I’ve been following 24 stem cell stocks for a few years. I haven’t invested in them or any others recently, but rather just find them interesting.
How are these doing in 2023? Mostly not great. In some cases, it is downright disastrous.
Let’s take a quick look at four stocks very much in the news over the last few years that have dropped a lot or even tanked in the past year.
One lesson here is that their ventures into the COVID arena were probably distractions and unwise overall. While some of them experienced a big temporary COVID bump in stock price at the worst of the pandemic, in the long run those efforts may have siphoned off crucial resources and focus. Admittedly, there was some logic for the world to be exploring many options for COVID when things were at their worst, but the rationales for MSC-like or marrow cell approaches were not the strongest.
A tale of 4 stem cell stocks
Celularity is focused on placenta cell-derived product development.
I believe the company has engaged in some hype over the years. For example, see: Just one word placentas: Can Celularity live up to hype? However, they have some interesting products including NK cells for cancer, which have some potential. I hope they are ultimately successful on the NK effort.
As a side note, I recently raised concerns about Hariri’s venture with Peter Diamandis and Tony Robbins in the anti-aging firm Fountain Life.
Celularity stock is down more than 90% in the past 12 months.
Athersys’s MultiStem bone marrow product is sometimes mixed up with MSCs, but the firm describes it this way, “MultiStem clinical product is developed from a special class of stem cells called Multipotent Adult Progenitor Cells”. I think of them as cousins of MSCs.
MultiStem is in trials for ARDS, trauma, and stroke. So far the data from trials have not been super encouraging.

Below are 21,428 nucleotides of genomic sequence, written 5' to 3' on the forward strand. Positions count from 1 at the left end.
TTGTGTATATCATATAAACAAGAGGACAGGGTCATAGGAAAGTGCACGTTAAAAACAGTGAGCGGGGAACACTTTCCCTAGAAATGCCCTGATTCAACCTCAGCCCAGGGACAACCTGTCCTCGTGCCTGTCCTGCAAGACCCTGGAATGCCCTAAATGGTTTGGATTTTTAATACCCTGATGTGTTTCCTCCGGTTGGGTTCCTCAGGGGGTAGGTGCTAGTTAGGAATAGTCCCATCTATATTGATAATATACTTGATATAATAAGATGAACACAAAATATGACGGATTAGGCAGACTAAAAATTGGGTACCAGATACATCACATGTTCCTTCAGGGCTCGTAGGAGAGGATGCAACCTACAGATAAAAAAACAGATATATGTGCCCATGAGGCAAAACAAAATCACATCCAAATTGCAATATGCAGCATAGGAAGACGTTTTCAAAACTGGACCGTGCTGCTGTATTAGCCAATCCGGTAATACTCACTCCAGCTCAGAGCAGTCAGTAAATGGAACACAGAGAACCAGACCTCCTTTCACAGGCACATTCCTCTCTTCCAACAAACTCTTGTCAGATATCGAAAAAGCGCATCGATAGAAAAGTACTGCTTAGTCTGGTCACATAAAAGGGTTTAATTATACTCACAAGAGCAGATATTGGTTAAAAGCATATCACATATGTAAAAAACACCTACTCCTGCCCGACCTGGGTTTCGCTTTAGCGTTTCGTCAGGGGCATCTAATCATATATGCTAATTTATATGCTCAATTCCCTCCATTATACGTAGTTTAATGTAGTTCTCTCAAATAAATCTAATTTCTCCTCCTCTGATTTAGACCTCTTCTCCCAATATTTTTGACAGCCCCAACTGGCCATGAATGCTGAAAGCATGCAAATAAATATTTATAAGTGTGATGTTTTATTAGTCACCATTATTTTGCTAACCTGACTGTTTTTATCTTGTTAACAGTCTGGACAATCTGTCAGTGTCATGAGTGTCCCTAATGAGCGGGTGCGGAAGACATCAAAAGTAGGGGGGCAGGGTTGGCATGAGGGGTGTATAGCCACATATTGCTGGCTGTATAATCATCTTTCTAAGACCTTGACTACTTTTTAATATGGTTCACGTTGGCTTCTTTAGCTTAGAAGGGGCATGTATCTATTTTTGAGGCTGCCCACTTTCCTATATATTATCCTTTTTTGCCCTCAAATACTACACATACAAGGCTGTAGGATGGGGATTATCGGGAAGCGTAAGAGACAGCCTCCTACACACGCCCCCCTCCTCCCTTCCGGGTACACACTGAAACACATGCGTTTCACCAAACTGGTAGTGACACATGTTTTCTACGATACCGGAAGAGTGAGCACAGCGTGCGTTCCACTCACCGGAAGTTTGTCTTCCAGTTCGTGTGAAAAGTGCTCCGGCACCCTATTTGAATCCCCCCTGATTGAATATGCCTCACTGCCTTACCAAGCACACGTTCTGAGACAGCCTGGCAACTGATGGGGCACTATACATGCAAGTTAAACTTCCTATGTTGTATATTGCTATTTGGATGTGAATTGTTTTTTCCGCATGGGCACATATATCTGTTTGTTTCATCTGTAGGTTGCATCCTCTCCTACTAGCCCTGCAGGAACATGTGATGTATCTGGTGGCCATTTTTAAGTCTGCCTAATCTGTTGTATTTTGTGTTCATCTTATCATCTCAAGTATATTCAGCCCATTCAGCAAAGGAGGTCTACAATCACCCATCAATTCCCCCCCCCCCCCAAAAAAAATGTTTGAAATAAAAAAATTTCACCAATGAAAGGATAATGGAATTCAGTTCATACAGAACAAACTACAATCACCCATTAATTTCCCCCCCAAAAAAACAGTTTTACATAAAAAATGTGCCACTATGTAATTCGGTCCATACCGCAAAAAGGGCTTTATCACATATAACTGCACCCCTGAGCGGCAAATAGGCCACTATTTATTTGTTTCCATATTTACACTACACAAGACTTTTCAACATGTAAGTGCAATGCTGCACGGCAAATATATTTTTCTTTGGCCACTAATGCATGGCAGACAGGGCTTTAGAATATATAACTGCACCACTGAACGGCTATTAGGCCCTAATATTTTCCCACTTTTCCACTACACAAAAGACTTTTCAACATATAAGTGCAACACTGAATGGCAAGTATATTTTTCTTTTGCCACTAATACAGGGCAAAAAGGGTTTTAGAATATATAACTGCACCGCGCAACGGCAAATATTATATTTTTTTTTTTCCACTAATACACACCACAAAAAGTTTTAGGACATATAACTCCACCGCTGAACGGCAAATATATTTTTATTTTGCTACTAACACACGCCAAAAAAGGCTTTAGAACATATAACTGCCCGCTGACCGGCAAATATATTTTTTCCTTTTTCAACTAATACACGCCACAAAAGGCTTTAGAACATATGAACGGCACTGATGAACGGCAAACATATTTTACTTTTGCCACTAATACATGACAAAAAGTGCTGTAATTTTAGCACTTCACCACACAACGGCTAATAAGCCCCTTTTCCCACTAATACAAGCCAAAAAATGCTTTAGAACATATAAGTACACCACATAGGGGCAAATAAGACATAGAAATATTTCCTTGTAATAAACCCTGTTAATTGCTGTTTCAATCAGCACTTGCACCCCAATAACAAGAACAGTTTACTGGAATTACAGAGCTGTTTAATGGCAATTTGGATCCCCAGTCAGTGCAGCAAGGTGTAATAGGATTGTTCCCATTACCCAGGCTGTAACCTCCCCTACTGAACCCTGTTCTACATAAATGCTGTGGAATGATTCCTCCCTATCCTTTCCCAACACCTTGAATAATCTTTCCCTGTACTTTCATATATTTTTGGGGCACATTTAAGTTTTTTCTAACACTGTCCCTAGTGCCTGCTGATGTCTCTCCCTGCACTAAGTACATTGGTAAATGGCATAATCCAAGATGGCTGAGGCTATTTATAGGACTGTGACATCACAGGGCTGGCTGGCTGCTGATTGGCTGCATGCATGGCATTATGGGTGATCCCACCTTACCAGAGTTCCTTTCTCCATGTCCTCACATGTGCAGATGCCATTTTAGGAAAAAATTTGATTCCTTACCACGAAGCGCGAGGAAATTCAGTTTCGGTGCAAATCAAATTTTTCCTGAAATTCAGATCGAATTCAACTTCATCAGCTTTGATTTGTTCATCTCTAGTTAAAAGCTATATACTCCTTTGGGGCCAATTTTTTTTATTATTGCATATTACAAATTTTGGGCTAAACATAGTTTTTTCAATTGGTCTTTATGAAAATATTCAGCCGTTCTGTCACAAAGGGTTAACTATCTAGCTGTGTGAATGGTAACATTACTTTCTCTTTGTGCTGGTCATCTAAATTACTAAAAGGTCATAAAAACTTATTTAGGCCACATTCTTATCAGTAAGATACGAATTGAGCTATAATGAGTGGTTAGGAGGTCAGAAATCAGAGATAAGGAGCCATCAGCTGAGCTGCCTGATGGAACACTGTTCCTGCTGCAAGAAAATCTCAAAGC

Athersys is another firm that jumped into the COVID space during the heart of the pandemic.
The stock is down 77% in the past year and more than 99% over the past five years. Its future is unclear.
Mesoblast is an Australian, MSC-focused biotech. Unlike the other biotechs in today’s post, they have an approved cellular therapy even if that approval came outside the U.S. So that distinguishes them from many others.
Their remestemcel-L product appears to provide some benefit for pediatric GvHD.
They’ve been dancing with the FDA for a long time about getting approval in the U.S. Most recently the FDA asked for a new trial for remestemcel-L, which was bad news.
The stock is down more than 50% in the past year. It’s down more than 80% in the past 5 years.
Still, I think there could be something positive there for specific cases of GvHD. Is that alone a tenable target for a biotech? They’ve also been exploring other diseases.
BrainStorm Cell Therapeutics
BrainStorm has been trialing its product Nurown for ALS. The trial results have generally been discouraging. However, the firm argues that in subgroups of ALS patients there may be a meaningful benefit.
An FDA advisory panel recently voted against Nurown moving forward.
The stock is down more than 95% in the past 12 months.
Lessons looking ahead
What does this tetrad of bad news tell us about stem cell stocks and biotechs more generally? One thing we already knew — this is an extremely risky sector. Cell therapy development may be more challenging than pharmaceutical drug development.
It’s also super risky to have a cell therapy product in search of a disease to treat with it, which has happened in some cases in the cell therapy space.
There are other cell therapy and regenerative medicine stocks are doing much better. I’m going to do a follow-up post on at least four of those that have brighter prospects.
Note that this post is not investing advice.